[Illustration: JANE AUSTEN. From an original family portrait.]
Life and Works.—While Sir Walter Scott was laying the foundations of his large family estates and recounting the story of battles, chivalry, and brigandage, a quiet little woman, almost unmindful of the great world, was enlivening her father’s parsonage and writing about the clergy, the old maids, the short-sighted mothers, the marriageable daughters, and other people that figure in village life.
This cheery, sprightly young woman was Jane Austen, who was born in Steventon, Hampshire, in 1775.
She spent nearly all her life in Hampshire, which furnished her with the chief material for her novels. She loved the quiet life of small country villages and interpreted it with rare sympathy and a keen sense of humor, as is shown in the following lines from Pride and Prejudice:—
“’Oh, Mr. Bennet, you are wanted immediately; we are all in an uproar! You must come and make Lizzy marry Mr. Collins, for she vows she will not have him; and if you do not make haste he will change his mind and not have her!’
“‘Come here, child,’ cried her father ... ’I understand that Mr. Collins has made you an offer of marriage. Is it true?’ Elizabeth replied that it was. ’Very well—and this offer of marriage you have refused?’
“‘I have, sir.’
“’Very well. We now come
to the point. Your mother insists
upon your accepting it. Is it not so, Mrs. Bennet?’
“‘Yes, or I will never see her again.’
“’An unhappy alternative is before you, Elizabeth. From this day you must be a stranger to one of your parents. Your mother will never see you again if you do not marry Mr. Collins, and I will never see you again if you do!’”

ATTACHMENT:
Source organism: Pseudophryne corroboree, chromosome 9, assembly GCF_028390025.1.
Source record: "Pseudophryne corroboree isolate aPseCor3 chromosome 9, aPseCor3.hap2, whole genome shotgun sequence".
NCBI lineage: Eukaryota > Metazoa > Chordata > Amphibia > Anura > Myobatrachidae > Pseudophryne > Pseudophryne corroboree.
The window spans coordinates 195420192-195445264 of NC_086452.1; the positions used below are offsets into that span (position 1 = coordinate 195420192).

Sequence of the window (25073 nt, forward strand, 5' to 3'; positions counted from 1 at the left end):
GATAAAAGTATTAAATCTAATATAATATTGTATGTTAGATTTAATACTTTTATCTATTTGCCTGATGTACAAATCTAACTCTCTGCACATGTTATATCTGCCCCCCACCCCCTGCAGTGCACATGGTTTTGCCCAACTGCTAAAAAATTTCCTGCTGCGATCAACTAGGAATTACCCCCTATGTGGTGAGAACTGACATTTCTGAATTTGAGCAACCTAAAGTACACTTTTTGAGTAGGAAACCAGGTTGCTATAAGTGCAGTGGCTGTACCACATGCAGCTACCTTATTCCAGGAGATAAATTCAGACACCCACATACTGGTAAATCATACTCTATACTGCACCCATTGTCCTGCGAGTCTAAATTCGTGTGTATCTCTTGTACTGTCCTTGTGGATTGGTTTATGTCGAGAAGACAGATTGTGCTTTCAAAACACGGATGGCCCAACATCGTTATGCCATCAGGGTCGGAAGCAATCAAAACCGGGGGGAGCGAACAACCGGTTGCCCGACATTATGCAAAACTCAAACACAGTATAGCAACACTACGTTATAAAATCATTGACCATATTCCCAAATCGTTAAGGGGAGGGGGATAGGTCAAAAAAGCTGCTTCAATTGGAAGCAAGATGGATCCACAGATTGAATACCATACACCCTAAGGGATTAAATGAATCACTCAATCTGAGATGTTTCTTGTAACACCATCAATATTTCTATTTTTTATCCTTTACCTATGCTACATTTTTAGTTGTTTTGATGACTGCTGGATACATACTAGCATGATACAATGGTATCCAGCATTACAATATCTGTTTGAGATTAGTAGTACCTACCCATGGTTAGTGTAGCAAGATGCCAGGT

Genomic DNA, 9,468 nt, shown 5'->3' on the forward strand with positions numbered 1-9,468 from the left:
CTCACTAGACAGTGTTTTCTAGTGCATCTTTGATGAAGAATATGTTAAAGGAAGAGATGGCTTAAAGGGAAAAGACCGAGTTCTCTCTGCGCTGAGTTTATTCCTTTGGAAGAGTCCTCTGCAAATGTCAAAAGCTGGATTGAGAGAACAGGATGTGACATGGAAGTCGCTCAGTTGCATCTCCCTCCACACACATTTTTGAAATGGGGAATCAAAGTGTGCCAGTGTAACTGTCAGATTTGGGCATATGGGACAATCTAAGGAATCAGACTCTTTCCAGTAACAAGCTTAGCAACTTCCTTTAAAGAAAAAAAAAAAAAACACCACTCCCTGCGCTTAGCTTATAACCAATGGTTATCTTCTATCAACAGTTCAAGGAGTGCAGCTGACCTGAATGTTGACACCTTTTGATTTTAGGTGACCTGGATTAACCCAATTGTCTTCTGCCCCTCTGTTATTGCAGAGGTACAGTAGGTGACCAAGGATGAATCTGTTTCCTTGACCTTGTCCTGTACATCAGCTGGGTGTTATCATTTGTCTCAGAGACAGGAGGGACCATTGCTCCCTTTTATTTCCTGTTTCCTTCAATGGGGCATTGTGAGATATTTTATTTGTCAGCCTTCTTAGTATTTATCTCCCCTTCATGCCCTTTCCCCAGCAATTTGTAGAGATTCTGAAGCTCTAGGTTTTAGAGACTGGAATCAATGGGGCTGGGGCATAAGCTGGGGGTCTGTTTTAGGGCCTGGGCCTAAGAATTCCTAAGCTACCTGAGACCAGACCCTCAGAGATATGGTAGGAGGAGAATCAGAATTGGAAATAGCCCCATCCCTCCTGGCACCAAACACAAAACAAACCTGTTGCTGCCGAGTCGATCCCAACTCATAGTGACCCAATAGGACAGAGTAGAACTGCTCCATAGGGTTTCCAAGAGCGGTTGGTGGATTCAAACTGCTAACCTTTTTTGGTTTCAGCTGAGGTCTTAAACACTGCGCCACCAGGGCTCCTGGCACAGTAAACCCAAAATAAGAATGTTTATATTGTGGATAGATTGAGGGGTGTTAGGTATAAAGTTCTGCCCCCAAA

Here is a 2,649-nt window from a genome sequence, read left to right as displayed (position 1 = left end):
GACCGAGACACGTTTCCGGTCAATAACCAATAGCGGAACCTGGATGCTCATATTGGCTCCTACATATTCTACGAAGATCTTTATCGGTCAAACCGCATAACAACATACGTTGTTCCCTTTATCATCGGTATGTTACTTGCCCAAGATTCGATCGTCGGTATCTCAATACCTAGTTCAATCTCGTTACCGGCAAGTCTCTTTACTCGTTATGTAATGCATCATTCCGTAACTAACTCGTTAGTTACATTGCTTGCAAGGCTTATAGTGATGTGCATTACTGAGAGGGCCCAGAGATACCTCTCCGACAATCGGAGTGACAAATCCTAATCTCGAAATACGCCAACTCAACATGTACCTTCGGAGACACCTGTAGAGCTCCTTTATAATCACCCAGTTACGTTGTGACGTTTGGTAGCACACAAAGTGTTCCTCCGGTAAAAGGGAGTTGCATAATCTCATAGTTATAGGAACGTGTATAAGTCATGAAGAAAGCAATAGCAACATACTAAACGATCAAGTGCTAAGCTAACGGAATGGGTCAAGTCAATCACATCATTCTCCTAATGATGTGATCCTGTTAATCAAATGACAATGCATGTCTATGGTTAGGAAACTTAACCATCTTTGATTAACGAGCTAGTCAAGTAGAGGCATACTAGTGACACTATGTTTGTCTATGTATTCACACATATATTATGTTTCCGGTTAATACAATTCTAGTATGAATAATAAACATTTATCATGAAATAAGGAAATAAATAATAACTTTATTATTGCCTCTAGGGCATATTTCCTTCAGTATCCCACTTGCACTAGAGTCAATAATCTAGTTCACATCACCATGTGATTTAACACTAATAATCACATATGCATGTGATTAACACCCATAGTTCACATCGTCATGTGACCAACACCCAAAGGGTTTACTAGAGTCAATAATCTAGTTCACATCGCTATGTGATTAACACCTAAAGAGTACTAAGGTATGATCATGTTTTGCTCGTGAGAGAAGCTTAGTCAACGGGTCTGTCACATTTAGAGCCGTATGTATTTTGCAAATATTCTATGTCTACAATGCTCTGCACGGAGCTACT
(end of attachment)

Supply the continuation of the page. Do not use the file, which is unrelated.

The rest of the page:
She began her literary work early, and at the age of sixteen she had accumulated quite a pile of manuscripts. She wrote as some artists paint, for the pure joy of the work, and she never allowed her name to appear on a title page. The majority of her acquaintances did not even suspect her of the “guilt of authorship.”
She disliked “Gothic” romances, such as The Mysteries of Udolpho, and she wrote Northanger Abbey as a burlesque of that type. In this story the heroine, Catherine Moreland, who has been fed on such literature, is invited to visit Northanger Abbey in Gloucestershire, where with an imagination “resolved on alarm,” she is prepared to be agitated by experiences of trapdoors and subterranean passages. On the first night of her visit, a violent storm, with its mysterious noises, serves to arouse the most characteristic “Gothic” feelings; but when the complete awakening comes and the “visions of romance are over,” Catherine realizes that real life is not fruitful of such horrors as are depicted in her favorite novels.
Pride and Prejudice is usually considered Jane Austen’s best work, although Sense and Sensibility, Emma, Mansfield Park, and Persuasion have their ardent admirers. In fact, there is an increasing number of discriminating readers who enjoy almost everything that she wrote. During the last five years of the eighteenth century, she produced some of her best novels, although they were not published until the period between 1811 and 1818.